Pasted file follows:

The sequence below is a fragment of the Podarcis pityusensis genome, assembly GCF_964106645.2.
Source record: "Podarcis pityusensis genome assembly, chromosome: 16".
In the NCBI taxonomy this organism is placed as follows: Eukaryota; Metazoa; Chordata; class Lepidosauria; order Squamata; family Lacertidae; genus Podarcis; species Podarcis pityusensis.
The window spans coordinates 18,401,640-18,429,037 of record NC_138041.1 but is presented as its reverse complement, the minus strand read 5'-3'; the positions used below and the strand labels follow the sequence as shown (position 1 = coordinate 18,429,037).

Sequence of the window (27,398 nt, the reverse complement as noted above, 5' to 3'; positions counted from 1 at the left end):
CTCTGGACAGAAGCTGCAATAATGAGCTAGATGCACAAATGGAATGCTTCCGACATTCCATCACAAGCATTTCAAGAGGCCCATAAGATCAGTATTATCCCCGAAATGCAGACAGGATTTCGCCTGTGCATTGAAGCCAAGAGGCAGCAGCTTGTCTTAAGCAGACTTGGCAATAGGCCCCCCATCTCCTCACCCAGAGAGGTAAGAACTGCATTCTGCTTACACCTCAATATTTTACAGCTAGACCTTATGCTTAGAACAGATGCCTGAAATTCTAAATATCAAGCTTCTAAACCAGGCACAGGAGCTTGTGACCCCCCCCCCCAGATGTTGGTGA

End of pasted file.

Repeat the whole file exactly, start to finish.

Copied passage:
The sequence below is a fragment of the Podarcis pityusensis genome, assembly GCF_964106645.2.
Source record: "Podarcis pityusensis genome assembly, chromosome: 16".
In the NCBI taxonomy this organism is placed as follows: Eukaryota; Metazoa; Chordata; class Lepidosauria; order Squamata; family Lacertidae; genus Podarcis; species Podarcis pityusensis.
The window spans coordinates 18,401,640-18,429,037 of record NC_138041.1 but is presented as its reverse complement, the minus strand read 5'-3'; the positions used below and the strand labels follow the sequence as shown (position 1 = coordinate 18,429,037).

Sequence of the window (27,398 nt, the reverse complement as noted above, 5' to 3'; positions counted from 1 at the left end):
CTCTGGACAGAAGCTGCAATAATGAGCTAGATGCACAAATGGAATGCTTCCGACATTCCATCACAAGCATTTCAAGAGGCCCATAAGATCAGTATTATCCCCGAAATGCAGACAGGATTTCGCCTGTGCATTGAAGCCAAGAGGCAGCAGCTTGTCTTAAGCAGACTTGGCAATAGGCCCCCCATCTCCTCACCCAGAGAGGTAAGAACTGCATTCTGCTTACACCTCAATATTTTACAGCTAGACCTTATGCTTAGAACAGATGCCTGAAATTCTAAATATCAAGCTTCTAAACCAGGCACAGGAGCTTGTGACCCCCCCCCCCAGATGTTGGTGA